About MHC Botanic Gardens

A photo of the plant "Fritillaria meleagris"

The Mount Holyoke College Botanic Garden features mature trees and shrubs, specialty gardens and the Talcott Greenhouse, a Victorian-era complex. 

The specialty gardens include a rock/alpine garden, and woodland and rhododendron gardens. The trees and shrubs on campus include many rare and unusual specimens, as well as more familiar species, and many are labeled. The Talcott Greenhouse displays a permanent, living collection of tropical, subtropical and temperate plants from around the world, including ferns, orchids, bromeliads, aquatic plants, cacti and succulents.

These rich botanical resources provide collaborative opportunities for academic departments, programs and centers across campus. The staff of the Botanic Garden seeks to work collaboratively and interdisciplinarily with academic departments, and it is also happy to assist with horticulture questions.

The Botanic Garden offers several events every year, including the annual spring flower show in March, which began in 1971, and the plant sale in May. The Botanic Garden also sponsors the First-Year Plant tradition, which also began in 1971. Students starting at Mount Holyoke College are invited during Orientation to pick up their “Firstie Plant” at the Talcott Greenhouse. Many alumnae still have their original plants.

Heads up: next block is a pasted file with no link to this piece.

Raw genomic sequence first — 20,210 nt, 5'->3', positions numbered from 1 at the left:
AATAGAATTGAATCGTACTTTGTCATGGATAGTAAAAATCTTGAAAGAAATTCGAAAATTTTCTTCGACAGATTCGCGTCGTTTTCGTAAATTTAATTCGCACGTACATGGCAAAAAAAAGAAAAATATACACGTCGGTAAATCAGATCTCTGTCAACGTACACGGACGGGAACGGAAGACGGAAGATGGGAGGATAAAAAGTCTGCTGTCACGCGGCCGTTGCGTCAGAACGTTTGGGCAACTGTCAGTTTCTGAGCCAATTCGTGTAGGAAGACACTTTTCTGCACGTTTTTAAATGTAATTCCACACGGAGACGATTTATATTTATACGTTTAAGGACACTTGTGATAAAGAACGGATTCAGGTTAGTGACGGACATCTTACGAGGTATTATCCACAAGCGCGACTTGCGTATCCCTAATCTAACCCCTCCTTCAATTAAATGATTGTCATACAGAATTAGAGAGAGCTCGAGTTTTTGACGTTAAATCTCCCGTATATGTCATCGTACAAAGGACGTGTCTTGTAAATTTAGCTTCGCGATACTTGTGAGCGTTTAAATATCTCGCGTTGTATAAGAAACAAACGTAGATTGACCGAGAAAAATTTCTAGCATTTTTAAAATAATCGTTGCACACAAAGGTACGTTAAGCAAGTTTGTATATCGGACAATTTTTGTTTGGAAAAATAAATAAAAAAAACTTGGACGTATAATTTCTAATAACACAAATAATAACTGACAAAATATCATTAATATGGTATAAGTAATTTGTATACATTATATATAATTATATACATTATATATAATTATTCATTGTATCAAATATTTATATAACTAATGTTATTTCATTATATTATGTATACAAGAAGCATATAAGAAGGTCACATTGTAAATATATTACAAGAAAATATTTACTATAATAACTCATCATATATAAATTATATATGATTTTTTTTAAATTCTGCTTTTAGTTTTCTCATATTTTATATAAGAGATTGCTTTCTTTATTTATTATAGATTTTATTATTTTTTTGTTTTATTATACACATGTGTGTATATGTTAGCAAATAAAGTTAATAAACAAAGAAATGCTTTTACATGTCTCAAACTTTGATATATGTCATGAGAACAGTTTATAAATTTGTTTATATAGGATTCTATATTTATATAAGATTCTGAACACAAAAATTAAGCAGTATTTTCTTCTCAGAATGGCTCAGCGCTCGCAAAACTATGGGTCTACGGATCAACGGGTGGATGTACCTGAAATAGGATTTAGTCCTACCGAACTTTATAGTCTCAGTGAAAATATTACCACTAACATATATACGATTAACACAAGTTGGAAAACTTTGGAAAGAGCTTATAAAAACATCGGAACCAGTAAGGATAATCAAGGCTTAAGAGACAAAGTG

Teaching science to women was one of Mary Lyon’s primary goals when she founded Mount Holyoke in 1837. One of the earliest science teachers was Lydia Shattuck, professor of botany from 1851 to 1889. 

Under Shattuck’s guidance, the Botanic Garden was established in 1878, and the first head gardener employed. Construction of the Talcott Greenhouse complex was completed in 1899, with the stated purpose of adding the needed opportunity for a broader range of botanical study.

Two goals stand out consistently in the horticultural history of Mount Holyoke College: to increase the diversity of plants on campus in order to perpetuate and expand Lyon's vision of the campus as an outdoor teaching laboratory, and to arrange plants on campus in a visually pleasing manner. These two missions remain valid today and are the core concepts of the Botanic Garden’s mission.


Plants are essential to life. Through its programs and collections, the Mount Holyoke College Botanic Garden promotes an understanding and appreciation of the botanical world by serving as a plant-based resource for education, research, conservation and inspiration.